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'It's Not Crazy': Colorado Woman Hopes to Re-Brand Doomsday Preparation Movement

Yes, there was a zombie defense van with a bloody plastic skeleton on its windshield.

Mike Peters, with Ultimate Bunker, lies on a bunk in a 100 percent steel underground bunker during the PrepperCon expo in Sandy, Utah.
AP Photo/Rick Bowmer
(TNS) — Yes, there were packets for decontaminating skin in the case of a biological attack.

Yes, there was a zombie defense van with a bloody plastic skeleton on its windshield.

But most of the vendors and speakers Sunday at the Self-Reliance Expo in Denver avoided alluding to apocalypse or the extreme. Instead, the event focused on growing vegetables, simple survival methods and staying healthy. The holistic take on survivalism is part of an attempt by the expo’s new owner to rebrand a movement long identified with conspiracy theorists and extremists.

“The van’s just for levity,” said Kiki Bandilla, the new owner of the expo and its parent organization, the National Self-Reliance Project.

For the past seven years, the Self-Reliance Expo has gathered survivalists, homesteaders and doomsday preppers at the National Western Complex. But Bandilla wants to rebrand the expo and the larger self-reliance movement for the average person who wants to be independent of modern luxuries.

Goodbye, men in long beards living in the woods ranting about the end of days. Hello, sustainability, hemp and health foods.

“This stuff is just smart — it’s not crazy,” Bandilla said. “What’s crazy is that we think it’s crazy to want to be independent.”

Bandilla, a Castle Rock resident and former president of the Las Vegas High Rise Association, bought the expo from its founder last year and brought her experience in corporate marketing and business development to the endeavor.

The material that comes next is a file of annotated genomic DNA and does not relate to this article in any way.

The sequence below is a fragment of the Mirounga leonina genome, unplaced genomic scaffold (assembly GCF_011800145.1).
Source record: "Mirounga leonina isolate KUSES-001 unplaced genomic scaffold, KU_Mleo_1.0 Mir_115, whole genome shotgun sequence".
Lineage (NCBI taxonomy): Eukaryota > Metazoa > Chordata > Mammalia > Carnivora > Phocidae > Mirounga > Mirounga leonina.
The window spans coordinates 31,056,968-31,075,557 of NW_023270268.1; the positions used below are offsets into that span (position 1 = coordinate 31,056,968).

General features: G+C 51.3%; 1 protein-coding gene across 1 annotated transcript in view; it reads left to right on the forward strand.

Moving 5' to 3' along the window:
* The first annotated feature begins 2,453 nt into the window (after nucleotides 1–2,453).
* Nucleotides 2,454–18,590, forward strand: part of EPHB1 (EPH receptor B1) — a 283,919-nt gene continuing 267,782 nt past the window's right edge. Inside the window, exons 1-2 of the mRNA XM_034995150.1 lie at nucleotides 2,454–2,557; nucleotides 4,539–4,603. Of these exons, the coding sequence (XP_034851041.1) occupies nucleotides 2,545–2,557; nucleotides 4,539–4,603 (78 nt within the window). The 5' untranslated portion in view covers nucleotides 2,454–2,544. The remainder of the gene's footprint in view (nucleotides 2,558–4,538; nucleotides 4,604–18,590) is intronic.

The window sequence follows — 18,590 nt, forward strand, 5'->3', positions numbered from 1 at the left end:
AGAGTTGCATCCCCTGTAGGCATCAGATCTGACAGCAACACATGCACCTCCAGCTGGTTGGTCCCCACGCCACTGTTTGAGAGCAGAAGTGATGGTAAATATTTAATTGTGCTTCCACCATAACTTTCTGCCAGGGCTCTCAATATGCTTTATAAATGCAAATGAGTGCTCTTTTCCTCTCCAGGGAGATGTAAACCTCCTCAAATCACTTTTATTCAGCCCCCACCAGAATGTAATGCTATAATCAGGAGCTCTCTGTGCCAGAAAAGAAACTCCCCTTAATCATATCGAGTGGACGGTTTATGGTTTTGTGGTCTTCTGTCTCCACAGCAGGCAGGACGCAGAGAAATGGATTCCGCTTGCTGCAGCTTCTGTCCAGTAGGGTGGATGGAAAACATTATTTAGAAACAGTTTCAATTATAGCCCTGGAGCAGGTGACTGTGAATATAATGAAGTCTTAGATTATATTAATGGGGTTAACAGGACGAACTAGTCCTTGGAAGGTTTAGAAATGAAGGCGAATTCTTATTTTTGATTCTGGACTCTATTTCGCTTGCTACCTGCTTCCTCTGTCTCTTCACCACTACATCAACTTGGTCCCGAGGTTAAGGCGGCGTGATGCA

Now, the annual event’s official name is “The Self-Reliance and Simple Life Experience.” There’s a social media hashtag. The cover of the event’s program features a farmhouse in beautiful mountains.

To reshape the movement’s image, Bandilla recruited a wide variety of vendors and speakers to the two-day event she said attracted about 2,500 people.

For example, simultaneously at 1 p.m. Sunday, a man led a beginning lesson on beekeeping while a panel of officials from government agencies such as the Denver Office of Emergency Management and the American Red Cross discussed infrastructure. Across the room, a man gave a presentation on the best methods to survive nuclear fallout and electromagnetic pulse attacks.

Bandilla recognizes that the self-reliance industry is still driven by fear of the worst. But the survivalist methods and mindset can be applied to any of the small crises people experience every day, such as losing power or preparing to evacuate for a wildfire.

“Survival sounds so ominous, but it’s more about thriving,” she said.

While much of her community is comprised of baby boomers, Bandilla has seen a rising number of millennials join the cause as they shirk consumerism and attempt to live simpler lives.

Colorado is the perfect place for her project, Bandilla said. Denver has become a hub for outdoors people who are interested in wilderness survival and first aid techniques. Many in Colorado also support efforts toward sustainability and a large swath of the state is relatively rural.

“There is a ton of congruency with the lifestyle of Colorado,” she said.

Vendors at the expo hawked knifes, gold bars, backpacking food, tiny homes, “frequency modified water,” solar panels and goat’s milk lotion on a table next to an actual goat named Anabelle.

For Doug Robinson, self-reliance is important to both his company and his personal life. Robinson sells his portable dome shelters to disaster relief groups, emergency responders and people who want to live off the grid year round.

But he also has his own survival in mind. Robinson lives in Springville, Utah, along a large fault line, he said. Someday, there will be a catastrophic earthquake that will cause the homes to sink and become uninhabitable, he said. He knows he can use his Geo Shelter to stay comfortable while waiting for relief.

“This is just a way for people to prepare for whatever might happen,” he said.


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